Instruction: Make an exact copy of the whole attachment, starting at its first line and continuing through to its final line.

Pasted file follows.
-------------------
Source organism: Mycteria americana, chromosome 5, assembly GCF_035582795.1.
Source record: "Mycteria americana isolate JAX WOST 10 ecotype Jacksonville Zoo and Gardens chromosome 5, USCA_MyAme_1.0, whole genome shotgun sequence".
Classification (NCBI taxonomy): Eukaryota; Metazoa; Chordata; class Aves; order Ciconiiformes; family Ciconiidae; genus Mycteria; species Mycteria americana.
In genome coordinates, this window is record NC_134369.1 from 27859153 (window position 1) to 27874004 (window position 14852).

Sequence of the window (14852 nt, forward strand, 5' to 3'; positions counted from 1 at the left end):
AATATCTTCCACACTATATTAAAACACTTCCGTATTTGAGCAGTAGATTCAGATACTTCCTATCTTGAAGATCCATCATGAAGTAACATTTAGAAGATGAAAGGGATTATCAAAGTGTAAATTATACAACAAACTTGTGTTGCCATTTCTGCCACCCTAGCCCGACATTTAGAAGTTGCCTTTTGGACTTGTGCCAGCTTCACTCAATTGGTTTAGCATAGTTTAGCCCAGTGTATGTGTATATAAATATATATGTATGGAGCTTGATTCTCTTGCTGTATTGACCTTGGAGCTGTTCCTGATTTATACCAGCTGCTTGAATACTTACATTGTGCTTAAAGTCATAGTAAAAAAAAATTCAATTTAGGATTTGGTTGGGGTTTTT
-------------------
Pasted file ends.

Source organism: Mycteria americana, chromosome 5, assembly GCF_035582795.1.
Source record: "Mycteria americana isolate JAX WOST 10 ecotype Jacksonville Zoo and Gardens chromosome 5, USCA_MyAme_1.0, whole genome shotgun sequence".
Classification (NCBI taxonomy): Eukaryota; Metazoa; Chordata; class Aves; order Ciconiiformes; family Ciconiidae; genus Mycteria; species Mycteria americana.
In genome coordinates, this window is record NC_134369.1 from 27859153 (window position 1) to 27874004 (window position 14852).

Sequence of the window (14852 nt, forward strand, 5' to 3'; positions counted from 1 at the left end):
AATATCTTCCACACTATATTAAAACACTTCCGTATTTGAGCAGTAGATTCAGATACTTCCTATCTTGAAGATCCATCATGAAGTAACATTTAGAAGATGAAAGGGATTATCAAAGTGTAAATTATACAACAAACTTGTGTTGCCATTTCTGCCACCCTAGCCCGACATTTAGAAGTTGCCTTTTGGACTTGTGCCAGCTTCACTCAATTGGTTTAGCATAGTTTAGCCCAGTGTATGTGTATATAAATATATATGTATGGAGCTTGATTCTCTTGCTGTATTGACCTTGGAGCTGTTCCTGATTTATACCAGCTGCTTGAATACTTACATTGTGCTTAAAGTCATAGTAAAAAAAAATTCAATTTAGGATTTGGTTGGGGTTTTT